July 7 survivor: How I’m learning to live without fear

Neuro-linguistic programming helped one survivor of the July 7 bombings in London take on her fears and rebuild her confidence.

Jaina Dadia who survived the bus explosion of 7/7. Photo: DAVID ROSE

By Justin Stoneman, 11:00AM BST 29 Jun 2011

The sixth anniversary of the London bombings on July 7 is a timely reminder that the 2005 attacks continue to affect the daily lives of many. Finding a way to move forward has been a crucial battle for those people still haunted by the tragedy.

The fateful morning of July 7 2005 started much like any other for Jaina Dadia. “I was up a little early for work,” recalls the 26-year-old Londoner. “I normally get the train from Euston to Waterloo but the station was closed. I jumped on the first bus that I could find. It was completely crowded. We edged slowly through the traffic. A typical rush hour grind.”

Amid the monotony, something started to feel wrong. “I had a curious, bad feeling,” says Jaina. “I don’t know if it was intuition or what but I suddenly felt an overwhelming urge to escape.” In a move that saved her life, she requested that the bus stop, and pushed her way off it.

With her confidence and self esteem severely affected, Jaina eventually sought help. “I met Paul McKenna on a course that he was running for weight loss,” she reveals. “During a break he was handing out leaflets on neuro-linguistic programming. I was a bit dismissive but he told me it could help me. Ultimately I had nothing to lose so I booked into a course.”

Luckily for Jaina, Richard Bandler, the man who helped invent neuro-linguistic programming, was due to lead the event. Bandler, who counts Bill Clinton and Al Gore as fervent fans, is credited with revolutionising alternative psychiatric treatment. “He said he would put me in a trance, that I’d then be in a receptive state so that he could work with me. He told me to imagine the bus, to make the image smaller in my mind, to scribble it out. He made the whole event seem really silly. He sang circus music as he was doing it. By altering my memory, it changed from being a huge thing in my mind, to a tiny speck that I could just flick away.”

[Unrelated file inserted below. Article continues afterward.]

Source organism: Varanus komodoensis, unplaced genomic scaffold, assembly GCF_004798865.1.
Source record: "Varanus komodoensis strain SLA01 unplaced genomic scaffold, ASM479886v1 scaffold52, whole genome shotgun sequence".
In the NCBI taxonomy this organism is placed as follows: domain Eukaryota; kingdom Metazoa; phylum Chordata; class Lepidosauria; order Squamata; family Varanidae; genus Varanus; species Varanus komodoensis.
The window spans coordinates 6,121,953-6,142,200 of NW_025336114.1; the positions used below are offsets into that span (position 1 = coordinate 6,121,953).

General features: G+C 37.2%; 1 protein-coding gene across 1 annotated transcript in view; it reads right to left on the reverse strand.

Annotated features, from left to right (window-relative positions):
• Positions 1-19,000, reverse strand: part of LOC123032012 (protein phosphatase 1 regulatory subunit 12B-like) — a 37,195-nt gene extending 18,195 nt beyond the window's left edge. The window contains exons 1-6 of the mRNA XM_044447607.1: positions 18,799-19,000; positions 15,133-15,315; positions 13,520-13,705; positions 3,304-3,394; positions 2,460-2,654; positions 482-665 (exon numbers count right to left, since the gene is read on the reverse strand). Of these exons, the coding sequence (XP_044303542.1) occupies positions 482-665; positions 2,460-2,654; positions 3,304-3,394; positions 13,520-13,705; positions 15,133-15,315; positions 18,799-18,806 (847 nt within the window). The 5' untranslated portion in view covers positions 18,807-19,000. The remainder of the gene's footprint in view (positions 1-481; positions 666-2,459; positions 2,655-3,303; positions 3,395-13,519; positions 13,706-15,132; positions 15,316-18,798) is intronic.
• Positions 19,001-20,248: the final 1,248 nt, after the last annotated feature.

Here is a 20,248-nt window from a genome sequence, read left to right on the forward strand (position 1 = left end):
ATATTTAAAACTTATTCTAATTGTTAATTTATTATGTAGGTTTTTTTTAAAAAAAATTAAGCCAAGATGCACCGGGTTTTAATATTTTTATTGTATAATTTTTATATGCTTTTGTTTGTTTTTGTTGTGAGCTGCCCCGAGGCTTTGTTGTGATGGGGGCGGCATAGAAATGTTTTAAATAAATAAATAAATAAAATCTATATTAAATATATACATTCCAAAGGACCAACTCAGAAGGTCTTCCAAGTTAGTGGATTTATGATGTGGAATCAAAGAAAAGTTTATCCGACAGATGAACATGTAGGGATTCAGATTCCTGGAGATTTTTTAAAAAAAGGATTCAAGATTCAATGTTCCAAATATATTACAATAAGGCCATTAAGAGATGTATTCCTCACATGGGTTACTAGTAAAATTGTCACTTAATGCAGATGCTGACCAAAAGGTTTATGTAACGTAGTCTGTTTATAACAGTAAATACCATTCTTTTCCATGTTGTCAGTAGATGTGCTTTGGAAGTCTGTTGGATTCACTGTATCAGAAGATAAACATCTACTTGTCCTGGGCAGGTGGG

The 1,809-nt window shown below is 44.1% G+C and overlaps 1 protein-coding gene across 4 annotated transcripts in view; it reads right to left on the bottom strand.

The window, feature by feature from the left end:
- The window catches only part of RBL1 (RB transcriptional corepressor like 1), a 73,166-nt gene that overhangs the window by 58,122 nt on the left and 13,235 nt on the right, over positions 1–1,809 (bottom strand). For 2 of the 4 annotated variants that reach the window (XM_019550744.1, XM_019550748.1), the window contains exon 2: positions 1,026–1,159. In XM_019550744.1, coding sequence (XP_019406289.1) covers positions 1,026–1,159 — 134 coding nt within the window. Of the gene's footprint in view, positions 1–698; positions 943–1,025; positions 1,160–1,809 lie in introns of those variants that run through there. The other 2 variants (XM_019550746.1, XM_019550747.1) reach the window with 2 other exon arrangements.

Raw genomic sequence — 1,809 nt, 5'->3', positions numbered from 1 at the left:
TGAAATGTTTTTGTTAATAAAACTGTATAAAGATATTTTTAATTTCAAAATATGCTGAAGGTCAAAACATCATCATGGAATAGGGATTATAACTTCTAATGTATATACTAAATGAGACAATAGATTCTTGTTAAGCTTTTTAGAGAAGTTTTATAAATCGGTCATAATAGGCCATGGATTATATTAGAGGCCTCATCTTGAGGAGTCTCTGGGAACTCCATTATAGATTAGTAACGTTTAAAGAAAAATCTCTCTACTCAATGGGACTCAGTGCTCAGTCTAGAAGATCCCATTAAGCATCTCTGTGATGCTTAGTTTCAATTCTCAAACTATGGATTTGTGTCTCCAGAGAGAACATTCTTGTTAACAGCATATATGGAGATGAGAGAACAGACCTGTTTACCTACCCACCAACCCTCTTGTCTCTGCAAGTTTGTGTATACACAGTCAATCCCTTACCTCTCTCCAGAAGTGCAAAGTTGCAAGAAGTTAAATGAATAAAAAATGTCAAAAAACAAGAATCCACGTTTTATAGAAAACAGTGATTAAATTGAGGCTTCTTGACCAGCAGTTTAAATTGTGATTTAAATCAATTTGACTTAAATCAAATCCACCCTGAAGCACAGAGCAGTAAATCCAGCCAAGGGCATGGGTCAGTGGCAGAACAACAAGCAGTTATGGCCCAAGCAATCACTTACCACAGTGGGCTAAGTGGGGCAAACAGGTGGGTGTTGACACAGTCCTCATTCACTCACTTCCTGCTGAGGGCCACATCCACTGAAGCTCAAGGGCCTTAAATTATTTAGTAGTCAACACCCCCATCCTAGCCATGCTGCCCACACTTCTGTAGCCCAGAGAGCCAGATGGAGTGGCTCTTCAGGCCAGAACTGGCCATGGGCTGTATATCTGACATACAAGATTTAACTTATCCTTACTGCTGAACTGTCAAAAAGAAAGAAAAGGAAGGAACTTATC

The impact was astounding and immediate. “I was smiling when I came out of the trance,” explains Jaina. “It felt really weird, suddenly the experience on the bus didn’t bother me any more. My life changed from that moment on. He taught me that you can’t live in fear all your life, and now I don’t.”

Is it really possible to experience such a remarkable recovery in moments? Bandler explains that the science behind NLP dictates that phobias are best treated as they are born, instantaneously.

“Irrational fears are created when the person is in a high intensity moment,” he says. “The individual is in an altered state. Feelings are burning strong and therefore psychological impact is more profound. By recreating that state then we can have huge success.”

An estimated 13 million Britons suffer from some form of phobic disorder. “Psychiatrists are obsessed with reliving painful events,” says Bandler. “I am not interested in the past, I’m interested in the future. NLP diminishes the bad memory once and encourages people to move and get on with their lives.”

Jaina is now moving her life forward in huge steps and is working as an actress and broadcaster. “NLP is essentially about instilling confidence,” she says. “Anyone suffering from a phobia should challenge it, rather than suffering in silence.”

Further information: www.nlplifetraining.com.
For full details on the July 7 Inquest visit the government website here.